Paglen introduces the notion of ‹scripts› for this entanglement of technology and its cultural or economic or political or administrative use: «I think about a ‹script› as the basic and obvious function of an imaging system, its ‹style› of seeing, and the immediate relationships (between seer and seen, for example) it produces, and the obvious ways in which a seeing machine sculpts the world». He describes, for instance, the way an automated number plate reader (ANPR) «wants to see» the world – by not just photographing car number plates, but by connecting the data extracted from these images to information about the location of the vehicle, the owner and public or private records that will make this data meaningful in specific ways. Thus, states Paglen, «seeing machines create cultural, economic, and political footprints on society at large». The same goes for the common digital camera, I’d say, with its gridded viewfinder rectangle, which is part of a ‹script› that also includes Insta memes and YouTube tutorials that instruct camera users on how the medium, and not just the technical tool, «wants to see the world».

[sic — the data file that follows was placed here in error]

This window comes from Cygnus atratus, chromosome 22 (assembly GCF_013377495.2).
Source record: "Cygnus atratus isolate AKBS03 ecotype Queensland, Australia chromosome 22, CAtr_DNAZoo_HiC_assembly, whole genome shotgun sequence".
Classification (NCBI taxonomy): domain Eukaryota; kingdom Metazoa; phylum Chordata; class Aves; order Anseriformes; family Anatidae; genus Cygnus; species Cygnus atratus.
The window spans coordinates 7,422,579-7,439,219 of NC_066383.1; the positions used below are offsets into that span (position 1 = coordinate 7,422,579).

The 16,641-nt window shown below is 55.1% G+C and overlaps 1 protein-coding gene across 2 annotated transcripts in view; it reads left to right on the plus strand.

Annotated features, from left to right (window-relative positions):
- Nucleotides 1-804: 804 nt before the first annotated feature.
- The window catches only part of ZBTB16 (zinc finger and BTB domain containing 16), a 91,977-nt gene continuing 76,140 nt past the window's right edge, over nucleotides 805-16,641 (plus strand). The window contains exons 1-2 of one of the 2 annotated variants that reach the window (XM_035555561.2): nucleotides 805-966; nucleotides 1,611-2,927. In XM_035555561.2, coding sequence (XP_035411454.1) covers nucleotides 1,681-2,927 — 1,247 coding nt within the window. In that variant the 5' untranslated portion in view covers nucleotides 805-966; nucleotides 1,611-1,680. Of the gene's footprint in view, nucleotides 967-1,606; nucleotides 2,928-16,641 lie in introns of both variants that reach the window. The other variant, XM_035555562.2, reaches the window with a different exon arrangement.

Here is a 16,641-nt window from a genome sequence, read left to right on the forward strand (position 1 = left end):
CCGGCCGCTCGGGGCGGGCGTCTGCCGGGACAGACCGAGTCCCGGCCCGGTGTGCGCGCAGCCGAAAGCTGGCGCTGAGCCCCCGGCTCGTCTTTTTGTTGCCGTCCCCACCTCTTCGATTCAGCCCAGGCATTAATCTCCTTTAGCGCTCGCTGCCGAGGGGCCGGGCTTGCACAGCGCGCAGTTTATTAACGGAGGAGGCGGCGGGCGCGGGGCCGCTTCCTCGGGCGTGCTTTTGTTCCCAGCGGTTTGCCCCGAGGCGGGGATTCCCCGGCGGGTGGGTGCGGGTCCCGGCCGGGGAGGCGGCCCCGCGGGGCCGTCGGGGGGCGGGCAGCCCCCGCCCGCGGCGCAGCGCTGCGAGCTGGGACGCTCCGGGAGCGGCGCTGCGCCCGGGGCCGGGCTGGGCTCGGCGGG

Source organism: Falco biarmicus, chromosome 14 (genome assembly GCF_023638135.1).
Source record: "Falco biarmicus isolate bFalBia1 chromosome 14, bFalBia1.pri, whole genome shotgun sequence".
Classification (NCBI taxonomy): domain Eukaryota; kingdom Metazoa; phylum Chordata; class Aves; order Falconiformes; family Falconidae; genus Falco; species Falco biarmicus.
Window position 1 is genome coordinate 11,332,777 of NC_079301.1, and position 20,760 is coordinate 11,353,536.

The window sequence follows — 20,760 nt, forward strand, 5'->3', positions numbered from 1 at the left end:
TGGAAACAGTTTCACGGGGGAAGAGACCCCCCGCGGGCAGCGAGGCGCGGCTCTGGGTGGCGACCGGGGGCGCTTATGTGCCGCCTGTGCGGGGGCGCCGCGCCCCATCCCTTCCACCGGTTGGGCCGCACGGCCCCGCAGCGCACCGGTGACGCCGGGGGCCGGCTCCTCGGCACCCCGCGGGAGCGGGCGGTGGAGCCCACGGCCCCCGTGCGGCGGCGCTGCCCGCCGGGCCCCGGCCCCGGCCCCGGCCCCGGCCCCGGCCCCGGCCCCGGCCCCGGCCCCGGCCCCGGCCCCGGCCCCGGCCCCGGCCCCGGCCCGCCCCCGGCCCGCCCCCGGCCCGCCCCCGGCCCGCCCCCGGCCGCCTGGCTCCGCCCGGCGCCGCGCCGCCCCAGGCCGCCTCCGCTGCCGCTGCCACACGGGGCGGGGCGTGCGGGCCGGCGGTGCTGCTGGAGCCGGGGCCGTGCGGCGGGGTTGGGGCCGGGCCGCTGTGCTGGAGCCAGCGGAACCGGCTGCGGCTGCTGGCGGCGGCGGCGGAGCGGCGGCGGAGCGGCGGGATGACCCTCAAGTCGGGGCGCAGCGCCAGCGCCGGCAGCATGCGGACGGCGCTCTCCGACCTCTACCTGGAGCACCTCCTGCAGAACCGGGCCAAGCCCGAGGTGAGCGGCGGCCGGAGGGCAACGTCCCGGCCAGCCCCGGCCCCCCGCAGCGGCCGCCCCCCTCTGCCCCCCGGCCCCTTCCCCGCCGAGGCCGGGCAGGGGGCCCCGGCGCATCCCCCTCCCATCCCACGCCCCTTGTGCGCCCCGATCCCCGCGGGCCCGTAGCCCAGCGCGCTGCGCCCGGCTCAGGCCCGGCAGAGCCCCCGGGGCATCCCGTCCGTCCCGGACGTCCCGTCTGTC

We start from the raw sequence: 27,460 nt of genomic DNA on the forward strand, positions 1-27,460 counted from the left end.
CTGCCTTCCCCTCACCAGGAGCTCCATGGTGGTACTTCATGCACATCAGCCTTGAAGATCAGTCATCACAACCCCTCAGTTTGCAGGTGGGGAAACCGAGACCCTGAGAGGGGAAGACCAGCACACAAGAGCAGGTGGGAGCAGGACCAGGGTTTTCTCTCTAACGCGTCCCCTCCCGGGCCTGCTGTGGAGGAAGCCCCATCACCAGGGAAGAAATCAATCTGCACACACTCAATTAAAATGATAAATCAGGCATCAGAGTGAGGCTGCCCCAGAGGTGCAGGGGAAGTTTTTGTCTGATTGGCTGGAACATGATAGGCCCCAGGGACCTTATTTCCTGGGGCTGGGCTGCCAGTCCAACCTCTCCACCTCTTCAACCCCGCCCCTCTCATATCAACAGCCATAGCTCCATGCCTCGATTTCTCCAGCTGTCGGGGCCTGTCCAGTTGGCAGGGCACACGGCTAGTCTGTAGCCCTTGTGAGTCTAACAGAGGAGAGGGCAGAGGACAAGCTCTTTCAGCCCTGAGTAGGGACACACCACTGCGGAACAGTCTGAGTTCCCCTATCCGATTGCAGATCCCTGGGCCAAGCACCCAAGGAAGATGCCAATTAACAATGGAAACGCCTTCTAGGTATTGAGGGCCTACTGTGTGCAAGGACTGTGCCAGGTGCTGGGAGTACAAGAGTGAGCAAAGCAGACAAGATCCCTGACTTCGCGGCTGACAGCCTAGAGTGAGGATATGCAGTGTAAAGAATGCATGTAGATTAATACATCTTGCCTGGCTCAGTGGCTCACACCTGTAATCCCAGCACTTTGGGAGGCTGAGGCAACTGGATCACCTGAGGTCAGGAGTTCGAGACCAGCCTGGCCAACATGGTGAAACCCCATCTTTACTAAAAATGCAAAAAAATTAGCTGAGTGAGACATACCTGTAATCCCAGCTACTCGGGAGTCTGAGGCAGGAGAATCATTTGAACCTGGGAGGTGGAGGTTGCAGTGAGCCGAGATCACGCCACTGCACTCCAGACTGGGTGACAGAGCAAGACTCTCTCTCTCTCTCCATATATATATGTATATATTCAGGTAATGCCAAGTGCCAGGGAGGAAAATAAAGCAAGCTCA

Grammars of action
Paglen’s notion of ‹scripts› closely resembles what computing and artificial intelligence scholar Philip Agre described as «grammars of action» within computer «capturing systems». Philip E. Agre, «Surveillance and Capture. Two Models of Privacy» (1994), in: The Information Society, 10:2, 101-127 Now Agre developed these concepts in the context of theoretical reflections on how computing systems deal with ‹information›, mostly within the framework of surveillance for administrative and business uses. But I think it is worthwhile to project these theoretical constructs onto how we see photographs and how we make and use them within narrative scripts which direct our interpretation of the pictures that, at the same time, serve as visible substantiation of the narrative.